Picture It: Burger Boxes Outlasting the Pyramids : Recycling: The responsibility for easing the garbage crush lies with product manufacturers to design renewable packaging.
Each year we generate more than 150 million tons of garbage, in the form of 250 million tires, 2 billion disposable batteries, 28 billion glass bottles and jars, 50 million tons of paper and 18 billion disposable diapers. We then dump these materials into one of our overburdened waste sites where they sit for hundreds of years. This year 50% of our cities will run out of landfill space to store these treasures. We are in the throes of a garbage crisis.
The worst part of this problem is that we are headed down the wrong track to its solution. Corporations, government agencies and environmentalists have enthusiastically endorsed the idea that recycling is the solution. This is wrongheaded for two reasons. First, actual levels of recycling in the United States are abysmally low. Less than 5% of garbage generated is recycled. We generate more trash each month that we recycle each year.
Second, all this talk of recycling has conditioned the American public to believe that it alone is responsible for the problem and for finding the solution. Consumers are not the source of garbage; they only discard the excess that manufacturers put into products. Waste disintegrates so slowly because most products and packages are highly over-engineered by manufacturers. Primary responsibility for the solution should be in their hands, where it rightly belongs. They design the containers that are built to outlast the pyramids. Certainly, it is easier to regulate a few thousand manufacturers than to coordinate the recycling efforts of 200 million consumers.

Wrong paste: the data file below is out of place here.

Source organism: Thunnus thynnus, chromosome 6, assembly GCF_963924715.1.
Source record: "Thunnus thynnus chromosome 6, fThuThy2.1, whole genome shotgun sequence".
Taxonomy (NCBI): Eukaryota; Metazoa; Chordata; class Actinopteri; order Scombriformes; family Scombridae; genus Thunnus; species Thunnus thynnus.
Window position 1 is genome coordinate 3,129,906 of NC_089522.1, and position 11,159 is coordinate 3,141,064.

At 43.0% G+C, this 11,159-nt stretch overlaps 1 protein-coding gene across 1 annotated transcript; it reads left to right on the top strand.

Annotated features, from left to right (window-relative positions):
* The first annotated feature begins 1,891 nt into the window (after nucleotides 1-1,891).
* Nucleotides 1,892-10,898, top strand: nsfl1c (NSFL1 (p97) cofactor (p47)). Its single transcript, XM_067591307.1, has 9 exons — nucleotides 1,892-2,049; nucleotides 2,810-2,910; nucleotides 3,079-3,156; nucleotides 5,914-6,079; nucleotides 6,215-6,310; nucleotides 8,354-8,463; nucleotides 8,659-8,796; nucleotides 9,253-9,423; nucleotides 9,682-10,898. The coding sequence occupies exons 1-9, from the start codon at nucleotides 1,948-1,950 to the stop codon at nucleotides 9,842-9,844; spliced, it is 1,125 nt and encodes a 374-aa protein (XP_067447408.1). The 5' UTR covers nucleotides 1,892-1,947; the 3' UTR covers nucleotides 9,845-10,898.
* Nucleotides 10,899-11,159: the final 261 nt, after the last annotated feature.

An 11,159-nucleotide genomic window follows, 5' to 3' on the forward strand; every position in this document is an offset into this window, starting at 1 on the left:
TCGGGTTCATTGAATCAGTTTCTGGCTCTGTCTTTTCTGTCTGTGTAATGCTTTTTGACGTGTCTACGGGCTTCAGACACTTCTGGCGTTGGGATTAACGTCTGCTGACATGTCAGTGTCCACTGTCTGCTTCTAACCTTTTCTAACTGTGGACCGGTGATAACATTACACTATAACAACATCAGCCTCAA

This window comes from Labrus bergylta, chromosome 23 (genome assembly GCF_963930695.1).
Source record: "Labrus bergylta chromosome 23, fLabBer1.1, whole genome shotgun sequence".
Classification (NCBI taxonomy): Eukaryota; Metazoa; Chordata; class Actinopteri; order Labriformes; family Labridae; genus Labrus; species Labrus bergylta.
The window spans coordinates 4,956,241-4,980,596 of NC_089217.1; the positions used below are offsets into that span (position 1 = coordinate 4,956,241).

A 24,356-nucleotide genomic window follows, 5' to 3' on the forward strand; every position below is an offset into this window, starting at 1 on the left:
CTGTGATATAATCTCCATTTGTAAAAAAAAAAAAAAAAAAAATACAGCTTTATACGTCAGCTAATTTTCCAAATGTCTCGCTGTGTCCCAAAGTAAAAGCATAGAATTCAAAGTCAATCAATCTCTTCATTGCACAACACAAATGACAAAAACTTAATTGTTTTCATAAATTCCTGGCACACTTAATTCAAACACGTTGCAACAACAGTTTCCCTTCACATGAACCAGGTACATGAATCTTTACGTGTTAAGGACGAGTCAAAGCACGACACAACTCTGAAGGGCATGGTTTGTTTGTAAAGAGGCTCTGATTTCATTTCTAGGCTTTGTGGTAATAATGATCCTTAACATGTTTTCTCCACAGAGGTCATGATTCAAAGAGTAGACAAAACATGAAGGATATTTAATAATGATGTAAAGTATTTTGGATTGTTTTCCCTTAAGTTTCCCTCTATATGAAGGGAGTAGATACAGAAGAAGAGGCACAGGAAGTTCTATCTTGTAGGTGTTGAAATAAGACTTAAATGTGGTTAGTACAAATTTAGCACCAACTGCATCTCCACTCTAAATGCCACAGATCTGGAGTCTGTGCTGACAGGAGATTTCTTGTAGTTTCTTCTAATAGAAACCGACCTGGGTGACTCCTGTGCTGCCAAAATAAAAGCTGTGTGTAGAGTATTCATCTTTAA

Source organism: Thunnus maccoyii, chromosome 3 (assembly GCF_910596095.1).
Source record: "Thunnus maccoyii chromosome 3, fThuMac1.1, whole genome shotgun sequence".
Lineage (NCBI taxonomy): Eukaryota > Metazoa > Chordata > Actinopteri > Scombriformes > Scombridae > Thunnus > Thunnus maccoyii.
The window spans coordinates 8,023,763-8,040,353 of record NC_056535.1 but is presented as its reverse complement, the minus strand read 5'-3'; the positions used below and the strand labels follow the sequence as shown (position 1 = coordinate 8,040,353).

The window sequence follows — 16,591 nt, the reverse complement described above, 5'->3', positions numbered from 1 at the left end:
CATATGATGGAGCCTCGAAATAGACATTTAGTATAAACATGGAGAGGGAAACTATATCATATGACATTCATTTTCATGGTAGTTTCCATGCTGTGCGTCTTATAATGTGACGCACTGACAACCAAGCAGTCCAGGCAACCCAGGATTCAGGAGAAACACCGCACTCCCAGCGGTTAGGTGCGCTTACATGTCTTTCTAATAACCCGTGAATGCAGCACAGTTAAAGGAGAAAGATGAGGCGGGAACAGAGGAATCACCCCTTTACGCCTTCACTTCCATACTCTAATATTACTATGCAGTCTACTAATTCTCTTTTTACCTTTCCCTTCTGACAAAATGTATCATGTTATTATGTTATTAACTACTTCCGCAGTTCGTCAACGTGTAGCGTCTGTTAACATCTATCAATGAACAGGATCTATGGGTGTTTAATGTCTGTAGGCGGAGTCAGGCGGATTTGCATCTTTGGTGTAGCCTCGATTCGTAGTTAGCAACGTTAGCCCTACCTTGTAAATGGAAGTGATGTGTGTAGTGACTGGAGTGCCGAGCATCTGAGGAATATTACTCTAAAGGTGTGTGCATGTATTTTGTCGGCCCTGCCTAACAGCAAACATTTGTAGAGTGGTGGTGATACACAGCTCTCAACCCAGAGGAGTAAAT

Recycling is a useful idea that needs to be encouraged, but should not be mistaken for a solution. Besides, it is impossible to effectively recycle significant amounts of waste without investing in an expensive recycling infrastructure. Countries like Japan that have developed successful recycling programs have done so by providing a variety of laws, monitoring agencies, municipal services, equipment, personnel and information to make them work.
Recycling also heavily depends on action by citizens. This dependence on voluntarism is the Achilles heel of the entire idea of recycling. Let’s face it: Can a society in which less than half the people vote or fill out census forms be expected to voluntarily recycle its garbage? Probably not.
The real solution to the garbage crisis lies in not generating unnecessary garbage in the first place. Product manufacturers think of disposability as producing inexpensive and short-life products that consumers can afford to simply throw away. They need to rethink this concept. Product design should seek to minimize not only the cost of the product, but also the cost of disposing it. The real cost of disposing a product, such as a tire or battery, is incurred over hundreds of years of its useless life in landfills, and may be more than the cost of the product itself.
Packaging manufacturers need to design materials that are relative to expected product life. If the time taken from production to consumption, of coffee, or detergent, or soft drinks, is six months, do we need to wrap them in material that lasts for 500 years?
Consumers can help by substituting disposable products with renewable ones whenever possible. In fact, renewable products often turn out to be less expensive in the long run. For example, used over five years, an electric razor costs about $15 per year. Disposable razors cost about $35 per year and also generate 750 pieces of plastic and metal, as opposed to one piece of waste from an electric razor.
If we fail to implement effective garbage control strategies, we may invite the fate envisioned by a satirist paraphrasing Robert Frost:
Some say the world will end in fire
Some say in ice,
But at the risk of sounding sarcastic,
I say the world will choke on plastic.